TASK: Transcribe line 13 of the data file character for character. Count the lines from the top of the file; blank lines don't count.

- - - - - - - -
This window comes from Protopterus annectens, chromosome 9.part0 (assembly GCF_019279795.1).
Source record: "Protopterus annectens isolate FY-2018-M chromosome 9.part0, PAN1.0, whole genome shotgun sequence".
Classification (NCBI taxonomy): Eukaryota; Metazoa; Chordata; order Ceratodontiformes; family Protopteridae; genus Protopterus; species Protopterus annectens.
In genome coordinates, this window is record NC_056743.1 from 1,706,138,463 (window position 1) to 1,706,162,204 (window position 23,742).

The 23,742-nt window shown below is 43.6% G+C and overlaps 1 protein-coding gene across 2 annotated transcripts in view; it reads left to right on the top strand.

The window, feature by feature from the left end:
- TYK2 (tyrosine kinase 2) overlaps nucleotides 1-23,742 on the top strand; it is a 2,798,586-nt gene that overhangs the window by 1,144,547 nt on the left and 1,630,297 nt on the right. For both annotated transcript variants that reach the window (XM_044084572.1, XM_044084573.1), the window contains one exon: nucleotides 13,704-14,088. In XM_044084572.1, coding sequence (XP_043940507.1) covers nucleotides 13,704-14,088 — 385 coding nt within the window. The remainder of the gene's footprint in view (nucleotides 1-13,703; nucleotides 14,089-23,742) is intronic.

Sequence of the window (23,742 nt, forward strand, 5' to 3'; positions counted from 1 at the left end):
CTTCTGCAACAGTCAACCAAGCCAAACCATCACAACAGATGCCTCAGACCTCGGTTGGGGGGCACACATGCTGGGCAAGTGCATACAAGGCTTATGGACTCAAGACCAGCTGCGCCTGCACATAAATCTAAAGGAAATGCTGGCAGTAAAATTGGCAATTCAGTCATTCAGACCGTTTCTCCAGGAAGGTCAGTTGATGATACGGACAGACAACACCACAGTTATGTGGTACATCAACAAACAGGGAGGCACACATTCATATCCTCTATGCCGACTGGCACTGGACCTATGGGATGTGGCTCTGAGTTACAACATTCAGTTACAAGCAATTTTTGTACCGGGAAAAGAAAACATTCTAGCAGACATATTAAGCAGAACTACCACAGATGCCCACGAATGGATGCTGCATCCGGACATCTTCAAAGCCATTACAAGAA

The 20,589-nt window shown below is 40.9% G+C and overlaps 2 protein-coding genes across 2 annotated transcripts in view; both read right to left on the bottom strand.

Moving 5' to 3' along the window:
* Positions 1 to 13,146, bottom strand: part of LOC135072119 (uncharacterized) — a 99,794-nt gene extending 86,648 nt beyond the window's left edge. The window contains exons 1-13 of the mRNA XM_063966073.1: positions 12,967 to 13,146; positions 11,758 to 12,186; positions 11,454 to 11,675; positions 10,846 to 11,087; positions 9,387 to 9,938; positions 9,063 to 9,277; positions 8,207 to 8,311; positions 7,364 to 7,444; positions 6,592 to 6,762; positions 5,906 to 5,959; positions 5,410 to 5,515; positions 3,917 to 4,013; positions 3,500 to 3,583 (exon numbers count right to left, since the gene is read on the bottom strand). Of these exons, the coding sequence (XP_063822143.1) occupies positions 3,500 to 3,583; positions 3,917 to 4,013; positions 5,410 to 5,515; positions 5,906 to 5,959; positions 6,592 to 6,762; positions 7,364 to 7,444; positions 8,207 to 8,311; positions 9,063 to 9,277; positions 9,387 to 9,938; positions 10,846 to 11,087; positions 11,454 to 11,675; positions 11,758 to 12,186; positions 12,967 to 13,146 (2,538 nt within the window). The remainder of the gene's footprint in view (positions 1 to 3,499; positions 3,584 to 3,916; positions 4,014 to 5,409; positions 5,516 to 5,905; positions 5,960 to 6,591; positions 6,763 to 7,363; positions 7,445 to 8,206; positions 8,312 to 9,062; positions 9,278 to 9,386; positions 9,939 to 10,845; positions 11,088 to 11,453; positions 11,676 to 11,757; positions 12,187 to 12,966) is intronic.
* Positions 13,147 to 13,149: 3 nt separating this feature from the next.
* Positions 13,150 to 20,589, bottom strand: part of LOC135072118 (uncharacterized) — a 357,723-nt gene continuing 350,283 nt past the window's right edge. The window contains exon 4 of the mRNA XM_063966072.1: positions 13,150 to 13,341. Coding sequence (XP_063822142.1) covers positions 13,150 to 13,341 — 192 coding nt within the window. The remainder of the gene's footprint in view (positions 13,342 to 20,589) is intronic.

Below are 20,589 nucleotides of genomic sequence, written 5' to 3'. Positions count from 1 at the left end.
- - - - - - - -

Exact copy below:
* Positions 13,147 to 13,149: 3 nt separating this feature from the next.